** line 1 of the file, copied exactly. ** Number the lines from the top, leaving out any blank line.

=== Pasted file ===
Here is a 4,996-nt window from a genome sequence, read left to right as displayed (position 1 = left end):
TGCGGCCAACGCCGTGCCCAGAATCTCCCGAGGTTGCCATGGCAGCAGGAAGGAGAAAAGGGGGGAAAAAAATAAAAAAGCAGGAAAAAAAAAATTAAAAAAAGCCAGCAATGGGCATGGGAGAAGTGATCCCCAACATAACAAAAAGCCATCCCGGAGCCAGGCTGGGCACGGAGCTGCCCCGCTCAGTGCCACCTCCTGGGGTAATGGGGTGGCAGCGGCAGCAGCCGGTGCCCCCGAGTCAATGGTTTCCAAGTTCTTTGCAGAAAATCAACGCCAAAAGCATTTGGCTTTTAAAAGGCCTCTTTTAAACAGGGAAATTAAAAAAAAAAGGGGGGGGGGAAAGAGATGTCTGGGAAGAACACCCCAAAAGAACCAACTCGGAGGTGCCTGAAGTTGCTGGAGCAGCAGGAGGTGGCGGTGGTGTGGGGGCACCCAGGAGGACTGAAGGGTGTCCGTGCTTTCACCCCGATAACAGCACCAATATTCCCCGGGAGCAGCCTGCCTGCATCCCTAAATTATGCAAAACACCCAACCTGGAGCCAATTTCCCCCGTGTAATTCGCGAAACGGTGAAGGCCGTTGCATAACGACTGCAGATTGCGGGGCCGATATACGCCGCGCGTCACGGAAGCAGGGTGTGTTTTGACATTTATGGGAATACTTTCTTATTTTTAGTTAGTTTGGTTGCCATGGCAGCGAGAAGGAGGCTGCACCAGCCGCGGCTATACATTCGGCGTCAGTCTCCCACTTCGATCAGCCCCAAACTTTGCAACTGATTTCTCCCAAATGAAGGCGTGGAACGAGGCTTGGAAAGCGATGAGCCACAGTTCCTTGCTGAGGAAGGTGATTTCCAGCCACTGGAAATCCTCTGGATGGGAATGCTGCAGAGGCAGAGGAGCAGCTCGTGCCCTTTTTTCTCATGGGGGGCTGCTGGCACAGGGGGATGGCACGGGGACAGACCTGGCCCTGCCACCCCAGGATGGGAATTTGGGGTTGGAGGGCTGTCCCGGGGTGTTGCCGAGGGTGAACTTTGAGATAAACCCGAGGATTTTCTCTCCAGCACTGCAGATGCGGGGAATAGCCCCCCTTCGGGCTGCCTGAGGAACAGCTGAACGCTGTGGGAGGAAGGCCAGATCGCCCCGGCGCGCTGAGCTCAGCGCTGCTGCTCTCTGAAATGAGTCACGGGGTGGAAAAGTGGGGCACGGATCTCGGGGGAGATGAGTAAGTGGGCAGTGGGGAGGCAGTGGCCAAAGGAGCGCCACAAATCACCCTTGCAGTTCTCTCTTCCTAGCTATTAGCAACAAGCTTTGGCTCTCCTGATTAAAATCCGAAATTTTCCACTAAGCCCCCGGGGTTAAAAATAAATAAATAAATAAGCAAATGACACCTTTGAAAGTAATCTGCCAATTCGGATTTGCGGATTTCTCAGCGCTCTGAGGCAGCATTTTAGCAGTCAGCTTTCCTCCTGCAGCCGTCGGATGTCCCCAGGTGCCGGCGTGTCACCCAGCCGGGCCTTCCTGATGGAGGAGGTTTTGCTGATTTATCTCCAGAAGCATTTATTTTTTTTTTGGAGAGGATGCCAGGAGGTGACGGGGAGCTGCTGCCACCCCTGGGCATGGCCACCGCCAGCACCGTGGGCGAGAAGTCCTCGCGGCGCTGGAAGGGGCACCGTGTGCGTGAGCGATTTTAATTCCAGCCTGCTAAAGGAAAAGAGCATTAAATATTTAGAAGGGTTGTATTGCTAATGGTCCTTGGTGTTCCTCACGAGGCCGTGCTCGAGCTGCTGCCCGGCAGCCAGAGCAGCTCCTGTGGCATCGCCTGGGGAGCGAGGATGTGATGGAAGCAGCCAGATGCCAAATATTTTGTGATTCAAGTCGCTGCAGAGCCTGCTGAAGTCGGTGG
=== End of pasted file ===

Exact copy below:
Here is a 4,996-nt window from a genome sequence, read left to right as displayed (position 1 = left end):